Appalachia is the exact opposite. Voters here are deeply suspicious and pessimistic about change and reform. Change has only meant decline for Appalachia. Outsiders are nothing more than exploiters. Calvinistic religious outlooks - deeply pessimistic about human nature - are still common in Appalachia. Voters here in Appalachia recoil at the thought of transforming our politics or anything else for that matter. The old way is the better way. If you can't trace your ancestors to the 18th century Overmountain Men heroes of the Battle of King's Mountain, or to those who traveled through Cumberland Gap, or to those who descended down the Great Valley, you are an outsider.  Nothing of that exists in the Rockies, where virtually everybody is a relative "newcomer."

Barack Obama personifies the reformer. Thus, he is loved in the West and feared in Appalachia.

by elrod 2008-05-28 04:23PM | 0 recs
Re: I would hope so

Don't underestimate how much Sen. Clinton is hated in the libertarian Mountain states. A couple of reasons spring to mind:

1) She's the poster child for gun control.  Like it or not, the rural West and guns go together like sprinkles and donuts.  I remember reading a newspaper story about a pot bust in a Cheyenne theater about 20 years ago -- 2 or 3 moviegoers were busted for pot, and about 200 out of 300 in the crowd had concealed weapons.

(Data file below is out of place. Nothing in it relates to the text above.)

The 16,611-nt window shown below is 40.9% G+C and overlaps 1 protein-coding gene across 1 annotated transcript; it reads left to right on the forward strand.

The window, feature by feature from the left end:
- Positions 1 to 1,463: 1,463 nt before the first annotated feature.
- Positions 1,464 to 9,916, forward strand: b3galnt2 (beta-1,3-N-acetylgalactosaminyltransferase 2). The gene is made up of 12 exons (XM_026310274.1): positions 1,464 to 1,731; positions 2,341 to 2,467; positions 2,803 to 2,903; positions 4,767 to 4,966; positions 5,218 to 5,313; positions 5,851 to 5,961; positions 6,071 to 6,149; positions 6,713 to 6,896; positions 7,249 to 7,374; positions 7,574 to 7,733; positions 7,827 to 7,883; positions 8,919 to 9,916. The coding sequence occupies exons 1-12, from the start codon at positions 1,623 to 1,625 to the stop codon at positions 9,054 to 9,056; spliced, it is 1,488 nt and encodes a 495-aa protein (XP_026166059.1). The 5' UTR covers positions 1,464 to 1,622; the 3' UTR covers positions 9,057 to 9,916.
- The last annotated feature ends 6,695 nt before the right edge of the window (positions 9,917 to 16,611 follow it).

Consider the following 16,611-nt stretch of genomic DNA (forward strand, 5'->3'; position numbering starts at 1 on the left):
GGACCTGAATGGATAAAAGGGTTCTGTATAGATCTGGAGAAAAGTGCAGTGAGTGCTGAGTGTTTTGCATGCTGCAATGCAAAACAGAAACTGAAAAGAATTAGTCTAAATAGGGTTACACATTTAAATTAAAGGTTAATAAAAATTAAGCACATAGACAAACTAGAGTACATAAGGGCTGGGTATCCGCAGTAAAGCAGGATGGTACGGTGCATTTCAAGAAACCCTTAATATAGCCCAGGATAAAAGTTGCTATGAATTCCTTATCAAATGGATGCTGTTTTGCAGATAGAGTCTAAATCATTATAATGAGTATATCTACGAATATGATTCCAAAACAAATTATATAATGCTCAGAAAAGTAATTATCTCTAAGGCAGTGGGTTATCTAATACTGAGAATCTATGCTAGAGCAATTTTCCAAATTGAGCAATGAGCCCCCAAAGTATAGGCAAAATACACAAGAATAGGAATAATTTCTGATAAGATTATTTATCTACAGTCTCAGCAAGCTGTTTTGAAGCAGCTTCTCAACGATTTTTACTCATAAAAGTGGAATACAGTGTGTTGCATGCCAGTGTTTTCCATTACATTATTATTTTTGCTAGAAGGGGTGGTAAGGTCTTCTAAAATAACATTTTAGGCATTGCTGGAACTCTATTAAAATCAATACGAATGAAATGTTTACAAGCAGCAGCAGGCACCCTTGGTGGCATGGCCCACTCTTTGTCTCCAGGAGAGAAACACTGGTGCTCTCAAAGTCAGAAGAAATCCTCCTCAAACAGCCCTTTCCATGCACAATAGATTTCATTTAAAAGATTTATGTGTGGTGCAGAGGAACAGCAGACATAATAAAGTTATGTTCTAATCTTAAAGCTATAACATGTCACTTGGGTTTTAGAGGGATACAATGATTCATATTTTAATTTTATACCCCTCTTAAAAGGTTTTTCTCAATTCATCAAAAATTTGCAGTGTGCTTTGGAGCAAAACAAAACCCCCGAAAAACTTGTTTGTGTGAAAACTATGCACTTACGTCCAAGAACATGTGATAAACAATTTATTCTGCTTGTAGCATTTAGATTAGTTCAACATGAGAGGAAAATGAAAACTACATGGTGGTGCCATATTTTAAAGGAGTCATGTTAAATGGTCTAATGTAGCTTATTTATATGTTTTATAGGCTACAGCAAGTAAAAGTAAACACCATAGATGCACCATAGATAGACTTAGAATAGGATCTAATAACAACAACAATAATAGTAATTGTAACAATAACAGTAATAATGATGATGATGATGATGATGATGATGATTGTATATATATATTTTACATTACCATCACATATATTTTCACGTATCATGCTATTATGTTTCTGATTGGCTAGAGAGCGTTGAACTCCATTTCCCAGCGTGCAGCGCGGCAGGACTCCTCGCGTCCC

2) The West is AM radio world -- FM is line of sight (more or less).  24 x 7 Rush, Bible bangers, country music, but not much Hillary love. Don't underestimate the influence of radio on those long drives. (Now some truckers and Westerners have satellite radio, but still not widespread.)

Just some guesses.

by Twin Planets 2008-05-28 03:23PM | 0 recs
Re: I would hope so

She won big (bigger than her total margin) amongst gun owners in PA.

by BlacknBlue 2008-05-28 03:42PM | 0 recs
Re: I would hope so

don't think you want to bring up gun rights issues considering obama's voting history in that area.

by swissffun 2008-05-28 04:07PM | 0 recs
Re: I would hope so

It's an uphill battle for Obama against a GOP candidate re guns, but the folks I've talked to in rural N California, Oregon, and Nevada don't see him as a "gun control" candidate. Not like Clinton. (BTW, I know this perception may not be accurate, but that's the vibe I'm picking up.)

And hey, it's a theory, not a poll.

by Twin Planets 2008-05-28 04:15PM | 0 recs
Re: I would hope so

buckle up, the GOP is going to make sure every gun owner knows about Obama's voting record on the issue. they've already started.

by swissffun 2008-05-28 04:24PM | 0 recs
Re: I would hope so

NNNNOOOO!!!! Not an attack on the gun issue! We've never seen that before!  Hide the women and children!  

Americans are through with gimmick issues.  Life is too shitty, too many soldiers are dying and too many families are struggling to worry about God, guns and gays like we did in 2004.